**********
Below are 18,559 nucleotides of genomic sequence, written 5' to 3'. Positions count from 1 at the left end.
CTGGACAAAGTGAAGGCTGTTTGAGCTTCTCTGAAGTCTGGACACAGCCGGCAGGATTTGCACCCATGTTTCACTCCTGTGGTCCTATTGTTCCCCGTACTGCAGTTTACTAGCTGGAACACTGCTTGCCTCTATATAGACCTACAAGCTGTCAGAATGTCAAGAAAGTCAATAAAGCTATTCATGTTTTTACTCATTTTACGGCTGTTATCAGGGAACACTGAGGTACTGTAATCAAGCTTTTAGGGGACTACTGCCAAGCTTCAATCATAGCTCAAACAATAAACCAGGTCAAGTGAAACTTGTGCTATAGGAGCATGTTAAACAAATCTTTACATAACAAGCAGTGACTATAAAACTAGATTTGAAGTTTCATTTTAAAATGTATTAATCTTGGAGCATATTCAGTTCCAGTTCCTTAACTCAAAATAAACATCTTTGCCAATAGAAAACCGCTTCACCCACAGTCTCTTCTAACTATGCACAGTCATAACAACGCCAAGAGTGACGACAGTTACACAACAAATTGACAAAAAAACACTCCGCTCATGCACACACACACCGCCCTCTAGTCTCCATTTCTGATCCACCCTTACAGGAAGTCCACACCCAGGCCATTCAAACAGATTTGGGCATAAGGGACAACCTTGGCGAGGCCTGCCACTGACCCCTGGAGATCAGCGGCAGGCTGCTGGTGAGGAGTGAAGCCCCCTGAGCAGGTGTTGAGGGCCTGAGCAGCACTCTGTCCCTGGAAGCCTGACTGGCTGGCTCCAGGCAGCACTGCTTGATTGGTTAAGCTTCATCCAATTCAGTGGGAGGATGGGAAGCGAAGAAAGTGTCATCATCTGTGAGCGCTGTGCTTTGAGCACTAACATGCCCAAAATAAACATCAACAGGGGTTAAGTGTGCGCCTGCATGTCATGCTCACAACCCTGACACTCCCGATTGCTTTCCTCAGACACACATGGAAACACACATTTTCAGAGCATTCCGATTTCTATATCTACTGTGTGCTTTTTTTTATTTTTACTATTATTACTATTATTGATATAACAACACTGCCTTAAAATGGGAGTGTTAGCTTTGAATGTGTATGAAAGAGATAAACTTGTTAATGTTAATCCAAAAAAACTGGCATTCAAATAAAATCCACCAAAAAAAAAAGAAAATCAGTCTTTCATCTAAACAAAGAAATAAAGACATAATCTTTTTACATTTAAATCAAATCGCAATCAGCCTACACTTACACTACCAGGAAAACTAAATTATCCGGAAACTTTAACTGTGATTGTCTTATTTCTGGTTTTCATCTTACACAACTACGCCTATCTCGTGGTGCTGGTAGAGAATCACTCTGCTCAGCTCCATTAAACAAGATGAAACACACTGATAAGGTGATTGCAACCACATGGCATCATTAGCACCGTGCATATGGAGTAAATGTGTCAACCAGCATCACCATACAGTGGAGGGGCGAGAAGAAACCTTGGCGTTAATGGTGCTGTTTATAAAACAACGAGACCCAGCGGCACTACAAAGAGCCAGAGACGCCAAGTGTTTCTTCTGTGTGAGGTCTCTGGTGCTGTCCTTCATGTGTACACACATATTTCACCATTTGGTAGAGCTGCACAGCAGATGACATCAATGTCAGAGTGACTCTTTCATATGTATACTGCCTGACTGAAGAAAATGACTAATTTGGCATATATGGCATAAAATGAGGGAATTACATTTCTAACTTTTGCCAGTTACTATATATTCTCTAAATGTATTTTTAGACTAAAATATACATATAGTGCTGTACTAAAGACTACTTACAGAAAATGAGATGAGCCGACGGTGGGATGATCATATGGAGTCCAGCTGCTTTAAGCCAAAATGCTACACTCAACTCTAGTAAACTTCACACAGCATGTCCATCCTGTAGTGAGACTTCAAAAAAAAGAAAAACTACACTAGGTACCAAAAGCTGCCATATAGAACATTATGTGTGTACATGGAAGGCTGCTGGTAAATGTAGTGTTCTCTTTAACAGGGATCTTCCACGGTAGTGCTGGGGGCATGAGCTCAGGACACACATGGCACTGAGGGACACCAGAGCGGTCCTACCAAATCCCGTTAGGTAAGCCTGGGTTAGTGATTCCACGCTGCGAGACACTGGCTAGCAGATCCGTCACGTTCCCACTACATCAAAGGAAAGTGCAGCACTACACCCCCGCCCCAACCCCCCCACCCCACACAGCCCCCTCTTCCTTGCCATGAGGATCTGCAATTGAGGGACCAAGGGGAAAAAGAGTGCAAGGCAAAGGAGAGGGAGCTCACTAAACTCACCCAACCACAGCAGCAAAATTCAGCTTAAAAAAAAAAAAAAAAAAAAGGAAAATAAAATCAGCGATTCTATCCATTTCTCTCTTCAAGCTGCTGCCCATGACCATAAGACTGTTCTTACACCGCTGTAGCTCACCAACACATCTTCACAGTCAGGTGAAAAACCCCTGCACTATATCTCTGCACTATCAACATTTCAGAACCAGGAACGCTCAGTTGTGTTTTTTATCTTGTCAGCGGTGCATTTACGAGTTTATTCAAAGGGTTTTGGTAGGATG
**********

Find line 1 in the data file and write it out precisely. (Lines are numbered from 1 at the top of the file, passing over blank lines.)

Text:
Below are 18,559 nucleotides of genomic sequence, written 5' to 3'. Positions count from 1 at the left end.